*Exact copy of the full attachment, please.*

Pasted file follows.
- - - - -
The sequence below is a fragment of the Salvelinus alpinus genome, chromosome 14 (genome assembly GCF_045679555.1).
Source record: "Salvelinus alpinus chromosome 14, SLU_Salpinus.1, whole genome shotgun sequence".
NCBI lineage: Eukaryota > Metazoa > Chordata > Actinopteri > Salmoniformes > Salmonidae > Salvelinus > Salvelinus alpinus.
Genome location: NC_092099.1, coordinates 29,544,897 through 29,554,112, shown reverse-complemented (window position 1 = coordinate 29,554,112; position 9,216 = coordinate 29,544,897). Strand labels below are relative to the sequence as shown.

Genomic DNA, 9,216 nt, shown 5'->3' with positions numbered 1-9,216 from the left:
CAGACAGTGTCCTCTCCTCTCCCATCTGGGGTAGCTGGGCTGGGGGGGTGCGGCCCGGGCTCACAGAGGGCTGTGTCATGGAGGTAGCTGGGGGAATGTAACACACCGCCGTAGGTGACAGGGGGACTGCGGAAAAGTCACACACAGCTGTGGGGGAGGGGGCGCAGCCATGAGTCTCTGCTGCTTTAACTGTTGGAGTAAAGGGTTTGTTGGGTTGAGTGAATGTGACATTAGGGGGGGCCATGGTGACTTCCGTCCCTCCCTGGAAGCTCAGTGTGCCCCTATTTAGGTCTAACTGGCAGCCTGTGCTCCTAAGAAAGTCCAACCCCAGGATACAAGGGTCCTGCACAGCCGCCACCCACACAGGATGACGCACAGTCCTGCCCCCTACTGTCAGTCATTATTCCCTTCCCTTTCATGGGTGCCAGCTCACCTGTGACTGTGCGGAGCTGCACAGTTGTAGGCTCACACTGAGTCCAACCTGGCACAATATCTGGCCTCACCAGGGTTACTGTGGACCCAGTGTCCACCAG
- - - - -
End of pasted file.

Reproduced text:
The sequence below is a fragment of the Salvelinus alpinus genome, chromosome 14 (genome assembly GCF_045679555.1).
Source record: "Salvelinus alpinus chromosome 14, SLU_Salpinus.1, whole genome shotgun sequence".
NCBI lineage: Eukaryota > Metazoa > Chordata > Actinopteri > Salmoniformes > Salmonidae > Salvelinus > Salvelinus alpinus.
Genome location: NC_092099.1, coordinates 29,544,897 through 29,554,112, shown reverse-complemented (window position 1 = coordinate 29,554,112; position 9,216 = coordinate 29,544,897). Strand labels below are relative to the sequence as shown.

Genomic DNA, 9,216 nt, shown 5'->3' with positions numbered 1-9,216 from the left:
CAGACAGTGTCCTCTCCTCTCCCATCTGGGGTAGCTGGGCTGGGGGGGTGCGGCCCGGGCTCACAGAGGGCTGTGTCATGGAGGTAGCTGGGGGAATGTAACACACCGCCGTAGGTGACAGGGGGACTGCGGAAAAGTCACACACAGCTGTGGGGGAGGGGGCGCAGCCATGAGTCTCTGCTGCTTTAACTGTTGGAGTAAAGGGTTTGTTGGGTTGAGTGAATGTGACATTAGGGGGGGCCATGGTGACTTCCGTCCCTCCCTGGAAGCTCAGTGTGCCCCTATTTAGGTCTAACTGGCAGCCTGTGCTCCTAAGAAAGTCCAACCCCAGGATACAAGGGTCCTGCACAGCCGCCACCCACACAGGATGACGCACAGTCCTGCCCCCTACTGTCAGTCATTATTCCCTTCCCTTTCATGGGTGCCAGCTCACCTGTGACTGTGCGGAGCTGCACAGTTGTAGGCTCACACTGAGTCCAACCTGGCACAATATCTGGCCTCACCAGGGTTACTGTGGACCCAGTGTCCACCAG